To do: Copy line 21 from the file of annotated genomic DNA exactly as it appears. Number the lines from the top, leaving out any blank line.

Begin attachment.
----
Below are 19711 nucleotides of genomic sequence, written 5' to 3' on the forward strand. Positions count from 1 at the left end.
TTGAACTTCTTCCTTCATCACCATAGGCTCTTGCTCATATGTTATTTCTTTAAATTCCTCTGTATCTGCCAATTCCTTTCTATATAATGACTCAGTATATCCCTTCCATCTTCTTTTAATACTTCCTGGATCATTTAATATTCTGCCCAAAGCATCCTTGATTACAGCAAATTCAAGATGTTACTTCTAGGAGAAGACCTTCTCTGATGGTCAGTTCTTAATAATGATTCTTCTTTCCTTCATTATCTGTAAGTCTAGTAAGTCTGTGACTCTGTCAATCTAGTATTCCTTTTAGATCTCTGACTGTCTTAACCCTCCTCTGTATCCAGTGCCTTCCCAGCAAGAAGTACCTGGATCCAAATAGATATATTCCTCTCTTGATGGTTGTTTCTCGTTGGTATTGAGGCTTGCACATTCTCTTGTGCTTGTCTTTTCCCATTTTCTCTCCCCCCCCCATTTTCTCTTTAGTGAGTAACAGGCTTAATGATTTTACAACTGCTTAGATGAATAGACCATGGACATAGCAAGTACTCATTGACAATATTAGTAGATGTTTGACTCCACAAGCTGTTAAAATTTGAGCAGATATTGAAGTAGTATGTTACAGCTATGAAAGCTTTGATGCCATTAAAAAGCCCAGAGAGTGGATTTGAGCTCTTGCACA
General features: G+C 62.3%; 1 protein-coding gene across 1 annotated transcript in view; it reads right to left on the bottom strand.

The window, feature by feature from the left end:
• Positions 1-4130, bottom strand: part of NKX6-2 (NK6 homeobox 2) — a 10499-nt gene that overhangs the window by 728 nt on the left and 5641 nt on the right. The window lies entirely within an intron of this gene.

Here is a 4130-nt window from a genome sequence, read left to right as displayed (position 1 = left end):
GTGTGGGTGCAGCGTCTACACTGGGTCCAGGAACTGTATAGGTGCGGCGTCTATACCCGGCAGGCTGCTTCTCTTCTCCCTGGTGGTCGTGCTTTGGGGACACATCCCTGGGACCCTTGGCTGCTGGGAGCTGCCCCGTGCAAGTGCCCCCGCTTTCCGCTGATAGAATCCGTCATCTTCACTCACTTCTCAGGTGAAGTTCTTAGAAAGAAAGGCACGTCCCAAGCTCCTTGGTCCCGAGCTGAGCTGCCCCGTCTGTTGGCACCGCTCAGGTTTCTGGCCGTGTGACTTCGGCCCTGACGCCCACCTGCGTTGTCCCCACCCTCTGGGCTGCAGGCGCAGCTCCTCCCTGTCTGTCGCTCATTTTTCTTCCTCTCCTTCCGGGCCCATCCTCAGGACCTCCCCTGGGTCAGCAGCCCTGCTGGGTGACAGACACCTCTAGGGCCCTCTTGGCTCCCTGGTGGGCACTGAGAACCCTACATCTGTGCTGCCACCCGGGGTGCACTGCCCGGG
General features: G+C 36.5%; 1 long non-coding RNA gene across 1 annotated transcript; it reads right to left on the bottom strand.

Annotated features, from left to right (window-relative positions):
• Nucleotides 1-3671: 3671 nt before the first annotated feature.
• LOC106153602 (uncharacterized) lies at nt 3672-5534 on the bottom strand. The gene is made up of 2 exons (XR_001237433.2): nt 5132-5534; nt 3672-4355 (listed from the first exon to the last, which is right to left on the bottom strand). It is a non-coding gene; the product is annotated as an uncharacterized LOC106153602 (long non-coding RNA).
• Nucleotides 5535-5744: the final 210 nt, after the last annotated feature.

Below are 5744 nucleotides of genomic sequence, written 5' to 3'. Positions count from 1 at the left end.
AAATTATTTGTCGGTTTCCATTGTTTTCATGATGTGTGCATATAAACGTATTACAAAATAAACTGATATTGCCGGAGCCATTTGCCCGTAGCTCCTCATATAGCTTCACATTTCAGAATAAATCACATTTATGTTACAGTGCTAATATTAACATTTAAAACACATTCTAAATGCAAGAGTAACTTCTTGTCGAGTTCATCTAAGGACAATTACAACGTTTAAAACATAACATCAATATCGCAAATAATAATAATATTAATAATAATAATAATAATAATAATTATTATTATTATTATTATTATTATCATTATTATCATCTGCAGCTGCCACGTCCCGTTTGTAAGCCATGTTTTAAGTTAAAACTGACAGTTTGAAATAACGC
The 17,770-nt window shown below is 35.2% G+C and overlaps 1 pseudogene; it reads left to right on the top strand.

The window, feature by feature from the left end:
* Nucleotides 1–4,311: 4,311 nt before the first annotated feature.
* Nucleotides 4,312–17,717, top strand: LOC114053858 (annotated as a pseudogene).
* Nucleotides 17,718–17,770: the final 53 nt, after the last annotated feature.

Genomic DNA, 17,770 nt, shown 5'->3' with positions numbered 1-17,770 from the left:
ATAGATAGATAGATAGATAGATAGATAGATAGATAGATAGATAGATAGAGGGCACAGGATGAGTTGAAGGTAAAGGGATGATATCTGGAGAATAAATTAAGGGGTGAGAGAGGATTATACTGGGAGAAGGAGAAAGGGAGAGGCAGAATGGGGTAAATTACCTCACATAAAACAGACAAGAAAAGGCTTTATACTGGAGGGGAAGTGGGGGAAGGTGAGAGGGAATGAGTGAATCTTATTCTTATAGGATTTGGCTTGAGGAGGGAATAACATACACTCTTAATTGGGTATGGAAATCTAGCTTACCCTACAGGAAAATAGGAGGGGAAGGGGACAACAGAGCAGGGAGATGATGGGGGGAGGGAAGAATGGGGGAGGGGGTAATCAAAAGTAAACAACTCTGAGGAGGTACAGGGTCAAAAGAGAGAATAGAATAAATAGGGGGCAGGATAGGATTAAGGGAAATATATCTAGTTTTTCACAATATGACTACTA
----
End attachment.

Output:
ATAGATAGATAGATAGATAGATAGATAGATAGATAGATAGATAGATAGAGGGCACAGGATGAGTTGAAGGTAAAGGGATGATATCTGGAGAATAAATTAAGGGGTGAGAGAGGATTATACTGGGAGAAGGAGAAAGGGAGAGGCAGAATGGGGTAAATTACCTCACATAAAACAGACAAGAAAAGGCTTTATACTGGAGGGGAAGTGGGGGAAGGTGAGAGGGAATGAGTGAATCTTATTCTTATAGGATTTGGCTTGAGGAGGGAATAACATACACTCTTAATTGGGTATGGAAATCTAGCTTACCCTACAGGAAAATAGGAGGGGAAGGGGACAACAGAGCAGGGAGATGATGGGGGGAGGGAAGAATGGGGGAGGGGGTAATCAAAAGTAAACAACTCTGAGGAGGTACAGGGTCAAAAGAGAGAATAGAATAAATAGGGGGCAGGATAGGATTAAGGGAAATATATCTAGTTTTTCACAATATGACTACTA